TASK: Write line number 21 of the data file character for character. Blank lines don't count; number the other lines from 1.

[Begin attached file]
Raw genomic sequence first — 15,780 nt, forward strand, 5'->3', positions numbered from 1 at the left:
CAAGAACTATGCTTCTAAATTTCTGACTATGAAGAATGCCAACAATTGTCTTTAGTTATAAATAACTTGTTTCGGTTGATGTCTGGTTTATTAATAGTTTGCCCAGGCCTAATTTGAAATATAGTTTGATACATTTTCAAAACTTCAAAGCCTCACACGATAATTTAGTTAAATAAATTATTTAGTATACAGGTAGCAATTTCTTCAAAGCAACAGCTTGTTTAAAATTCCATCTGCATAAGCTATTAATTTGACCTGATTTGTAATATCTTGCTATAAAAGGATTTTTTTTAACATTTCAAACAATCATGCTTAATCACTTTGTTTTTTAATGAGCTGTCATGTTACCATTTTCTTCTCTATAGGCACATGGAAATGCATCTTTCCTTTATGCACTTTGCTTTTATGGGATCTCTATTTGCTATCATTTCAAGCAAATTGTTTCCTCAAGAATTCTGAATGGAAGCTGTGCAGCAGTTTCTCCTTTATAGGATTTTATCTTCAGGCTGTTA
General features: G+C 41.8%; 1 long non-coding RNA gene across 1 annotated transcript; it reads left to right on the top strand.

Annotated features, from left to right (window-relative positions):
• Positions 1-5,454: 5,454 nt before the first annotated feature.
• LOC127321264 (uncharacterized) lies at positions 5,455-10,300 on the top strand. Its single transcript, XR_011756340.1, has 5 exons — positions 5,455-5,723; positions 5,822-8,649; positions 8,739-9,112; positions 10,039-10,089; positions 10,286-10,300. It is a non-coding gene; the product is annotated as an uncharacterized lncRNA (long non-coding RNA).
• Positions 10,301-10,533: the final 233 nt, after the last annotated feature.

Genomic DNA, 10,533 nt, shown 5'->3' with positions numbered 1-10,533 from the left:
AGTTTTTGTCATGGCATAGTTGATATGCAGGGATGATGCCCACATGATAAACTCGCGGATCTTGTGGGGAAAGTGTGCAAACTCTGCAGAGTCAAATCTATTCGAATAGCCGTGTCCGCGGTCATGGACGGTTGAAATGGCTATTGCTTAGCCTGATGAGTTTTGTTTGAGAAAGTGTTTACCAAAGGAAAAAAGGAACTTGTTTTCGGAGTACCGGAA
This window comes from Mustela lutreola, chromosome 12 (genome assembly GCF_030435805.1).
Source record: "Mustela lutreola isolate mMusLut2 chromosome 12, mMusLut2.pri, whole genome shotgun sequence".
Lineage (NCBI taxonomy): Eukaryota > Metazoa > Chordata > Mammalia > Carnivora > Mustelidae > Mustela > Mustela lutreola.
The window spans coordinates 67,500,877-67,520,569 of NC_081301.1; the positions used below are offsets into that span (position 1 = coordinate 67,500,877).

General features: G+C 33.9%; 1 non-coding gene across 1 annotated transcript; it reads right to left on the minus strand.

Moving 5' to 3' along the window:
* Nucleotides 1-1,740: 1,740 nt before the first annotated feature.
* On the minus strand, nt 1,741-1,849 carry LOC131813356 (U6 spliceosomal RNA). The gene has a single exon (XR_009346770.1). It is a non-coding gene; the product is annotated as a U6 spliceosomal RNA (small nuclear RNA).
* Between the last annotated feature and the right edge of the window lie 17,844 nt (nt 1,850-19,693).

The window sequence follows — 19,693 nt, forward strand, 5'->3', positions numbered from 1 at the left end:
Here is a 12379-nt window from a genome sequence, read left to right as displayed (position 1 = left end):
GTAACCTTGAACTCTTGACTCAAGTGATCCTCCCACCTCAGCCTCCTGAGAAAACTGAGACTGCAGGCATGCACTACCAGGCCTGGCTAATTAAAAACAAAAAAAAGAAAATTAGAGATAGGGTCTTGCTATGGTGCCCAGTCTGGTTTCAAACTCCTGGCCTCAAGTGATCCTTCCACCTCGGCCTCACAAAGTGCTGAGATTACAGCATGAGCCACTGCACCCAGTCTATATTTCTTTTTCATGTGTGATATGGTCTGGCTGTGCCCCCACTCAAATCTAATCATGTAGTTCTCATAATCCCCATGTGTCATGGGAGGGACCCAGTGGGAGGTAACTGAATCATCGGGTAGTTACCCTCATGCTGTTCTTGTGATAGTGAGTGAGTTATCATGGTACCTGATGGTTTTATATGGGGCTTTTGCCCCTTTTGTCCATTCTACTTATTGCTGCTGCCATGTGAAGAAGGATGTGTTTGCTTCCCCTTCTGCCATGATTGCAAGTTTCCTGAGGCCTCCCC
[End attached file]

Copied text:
GTAACCTTGAACTCTTGACTCAAGTGATCCTCCCACCTCAGCCTCCTGAGAAAACTGAGACTGCAGGCATGCACTACCAGGCCTGGCTAATTAAAAACAAAAAAAAGAAAATTAGAGATAGGGTCTTGCTATGGTGCCCAGTCTGGTTTCAAACTCCTGGCCTCAAGTGATCCTTCCACCTCGGCCTCACAAAGTGCTGAGATTACAGCATGAGCCACTGCACCCAGTCTATATTTCTTTTTCATGTGTGATATGGTCTGGCTGTGCCCCCACTCAAATCTAATCATGTAGTTCTCATAATCCCCATGTGTCATGGGAGGGACCCAGTGGGAGGTAACTGAATCATCGGGTAGTTACCCTCATGCTGTTCTTGTGATAGTGAGTGAGTTATCATGGTACCTGATGGTTTTATATGGGGCTTTTGCCCCTTTTGTCCATTCTACTTATTGCTGCTGCCATGTGAAGAAGGATGTGTTTGCTTCCCCTTCTGCCATGATTGCAAGTTTCCTGAGGCCTCCCC